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18 April 2019

BBC dishes dirt on IP transition; Canal+ adding AI “pixie dust”

A BBC representative took a bit of a grilling from fellow panelists at an exclusive Cisco event during last week’s NAB event, something of a rare sighting at a heavily US-centric event. To us this implies rising interest in technical activities on the other side of the pond – particularly with the British broadcaster’s increasing North American presence.

The Cisco Insider Insights on the IP Transition in Media panel featured an honest account from BBC Wales’ Head of Technology Roger Crothers. “The biggest challenge for us is that most people don’t want to learn about IP. Most engineers have been there for 30 years and don’t care, but we have proved IP works,” he said, referring to the major IP technology overhaul project first conceived by the BBC back in 2011 across six major broadcast centers.

“At the moment we (referring specifically to the BBC’s Cardiff site) take file-based content from memory cards, turn them into IP, send them over an encoder where they come out as baseband video and then it gets ingested into a media asset management system – so this is a horribly difficult workflow.” Baseband video, unlike its close cousin broadband video, is defined as a signal containing data required to reproduce a picture but it is not modulated onto a radio frequency carrier, for example composite, component, VGA and HDMI video.

Despite the major technical refurb, Crothers highlighted how the BBC still spends more on content than on technology, unsurprising really for a broadcaster, although he cited a shortage of network engineers and their higher salaries compared to broadcast engineers as another big challenge in IP transition. He cited how MAM systems have taken some of the costs out and new technologies have meant the long-term investment plan to switch from SDI to IP does not require ripping out full infrastructures, and ultimately the BBC is trying to gain as much efficiency in operational activities as possible via its IP migration.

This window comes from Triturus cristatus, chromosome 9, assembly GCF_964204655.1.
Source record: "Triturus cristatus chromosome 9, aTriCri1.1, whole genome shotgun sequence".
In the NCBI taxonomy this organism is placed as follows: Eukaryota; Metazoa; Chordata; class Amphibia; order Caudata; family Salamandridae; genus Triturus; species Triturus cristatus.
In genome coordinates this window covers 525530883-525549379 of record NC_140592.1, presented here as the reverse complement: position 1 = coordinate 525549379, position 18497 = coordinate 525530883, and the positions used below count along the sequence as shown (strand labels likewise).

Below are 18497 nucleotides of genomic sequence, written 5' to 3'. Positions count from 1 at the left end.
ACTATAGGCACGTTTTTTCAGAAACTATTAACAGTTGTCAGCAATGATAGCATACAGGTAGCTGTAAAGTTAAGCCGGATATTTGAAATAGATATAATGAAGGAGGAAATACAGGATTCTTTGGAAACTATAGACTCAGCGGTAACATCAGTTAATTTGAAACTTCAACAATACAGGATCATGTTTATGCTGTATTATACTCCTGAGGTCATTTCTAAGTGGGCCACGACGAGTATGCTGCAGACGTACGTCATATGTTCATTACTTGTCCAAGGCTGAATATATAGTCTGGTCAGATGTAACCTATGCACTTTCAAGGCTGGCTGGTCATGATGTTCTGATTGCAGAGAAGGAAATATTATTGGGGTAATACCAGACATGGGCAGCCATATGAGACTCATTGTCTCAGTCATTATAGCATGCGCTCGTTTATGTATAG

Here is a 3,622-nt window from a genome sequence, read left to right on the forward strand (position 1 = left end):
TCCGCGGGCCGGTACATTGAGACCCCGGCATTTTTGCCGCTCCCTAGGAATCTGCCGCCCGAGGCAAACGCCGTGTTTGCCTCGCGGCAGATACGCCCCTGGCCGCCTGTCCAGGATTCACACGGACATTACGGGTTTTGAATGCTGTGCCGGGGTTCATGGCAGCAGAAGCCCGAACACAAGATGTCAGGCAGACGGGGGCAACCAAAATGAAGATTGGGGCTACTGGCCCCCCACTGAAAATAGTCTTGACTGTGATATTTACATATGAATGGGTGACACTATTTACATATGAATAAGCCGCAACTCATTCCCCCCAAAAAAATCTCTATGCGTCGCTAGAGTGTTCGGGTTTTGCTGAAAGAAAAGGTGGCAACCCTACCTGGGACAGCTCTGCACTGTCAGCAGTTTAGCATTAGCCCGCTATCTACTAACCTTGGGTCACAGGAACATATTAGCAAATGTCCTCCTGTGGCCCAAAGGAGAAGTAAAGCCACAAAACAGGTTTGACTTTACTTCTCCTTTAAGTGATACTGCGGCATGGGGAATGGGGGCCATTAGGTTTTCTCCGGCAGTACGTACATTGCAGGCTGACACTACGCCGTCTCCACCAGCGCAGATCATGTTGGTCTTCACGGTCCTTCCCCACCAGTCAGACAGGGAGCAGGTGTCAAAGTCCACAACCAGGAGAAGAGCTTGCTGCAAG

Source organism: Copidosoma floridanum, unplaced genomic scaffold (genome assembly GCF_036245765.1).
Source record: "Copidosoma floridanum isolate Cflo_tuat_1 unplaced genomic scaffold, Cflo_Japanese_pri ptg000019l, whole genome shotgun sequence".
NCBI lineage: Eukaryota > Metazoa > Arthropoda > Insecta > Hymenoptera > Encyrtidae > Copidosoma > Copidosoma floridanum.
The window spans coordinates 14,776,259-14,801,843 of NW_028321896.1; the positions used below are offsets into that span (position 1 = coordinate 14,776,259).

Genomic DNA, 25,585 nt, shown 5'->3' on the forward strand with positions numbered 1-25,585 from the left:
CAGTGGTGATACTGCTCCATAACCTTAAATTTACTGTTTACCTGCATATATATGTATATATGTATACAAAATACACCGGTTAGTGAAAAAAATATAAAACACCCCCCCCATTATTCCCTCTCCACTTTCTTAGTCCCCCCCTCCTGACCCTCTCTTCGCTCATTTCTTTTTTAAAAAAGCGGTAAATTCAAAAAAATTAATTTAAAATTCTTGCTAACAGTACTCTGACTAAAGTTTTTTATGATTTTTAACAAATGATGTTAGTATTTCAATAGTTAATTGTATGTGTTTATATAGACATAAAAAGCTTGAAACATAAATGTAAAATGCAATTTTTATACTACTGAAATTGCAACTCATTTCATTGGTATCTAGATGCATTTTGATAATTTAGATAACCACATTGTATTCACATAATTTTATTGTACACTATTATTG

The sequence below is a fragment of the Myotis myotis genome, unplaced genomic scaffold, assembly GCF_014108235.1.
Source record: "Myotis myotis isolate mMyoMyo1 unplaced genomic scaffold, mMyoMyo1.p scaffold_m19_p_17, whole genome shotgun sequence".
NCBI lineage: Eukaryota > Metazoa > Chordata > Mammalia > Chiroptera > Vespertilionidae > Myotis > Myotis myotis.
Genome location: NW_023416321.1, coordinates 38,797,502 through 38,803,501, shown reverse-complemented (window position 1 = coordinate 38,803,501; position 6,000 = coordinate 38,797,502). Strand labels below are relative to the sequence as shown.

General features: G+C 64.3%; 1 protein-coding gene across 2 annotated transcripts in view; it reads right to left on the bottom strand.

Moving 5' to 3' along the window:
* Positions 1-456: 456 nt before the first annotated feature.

Just over two years ago, the BBC outlined an ambitious reinvention of its online video portal BBC iPlayer, involving the introduction of AI, voice recognition and personalization technologies. Unfortunately, these advanced technologies were ignored during the panel, instead discussing trivialities like how accidentally kicking an IP cable at a broadcaster center would cause havoc in comparison to kicking an SDI cable.

But leave it to Broadcast Imagineer at French pay TV operator Canal+, Pierre Maillat, to fill that void. He profoundly described how IP should not be perceived as a simple replacement for SDI but a journey whereby IP opens the door to a world of opportunities where workflows are reimagined. One thing in particular Canal+ is working on involves bringing components of the distribution and production processes closer together, using all assets of each to develop technologies such as personalization, while adding “some pixie dust of AI”. Maillat also mentioned that Canal+ is looking into producing interactive titles like those currently being pioneered by Netflix, at great expense.

Cisco’s SVP, Chief Architect and CTO David Ward echoed the importance and shortage of IP engineers, although we’d be interested to know how many Cisco sacrificed after spinning off the IP video business last year to form Synamedia. Given everything spoken about in the panel, could Cisco rue this decision considering how well-positioned Synamedia is when we weigh it up against its nearest rivals? (See last week’s coverage of Synamedia and MediaKind for a deeper dive).

One panelist posed the question to Ward whether Cisco now sells more server technology to AWS than it does to every other traditional broadcaster on the planet combined? Ward masterfully dodged this bullet, suggesting the claim is somewhere close to the mark and therefore we learned that Cisco’s AWS contract is substantially larger than we previously thought so losing this would naturally be catastrophic. That said, the entire premise of the evening was discussing the broadcaster transition to IP and clearly this represents a wealth of new opportunities for Cisco as broadcasters the world over look to the likes of the BBC for guidance.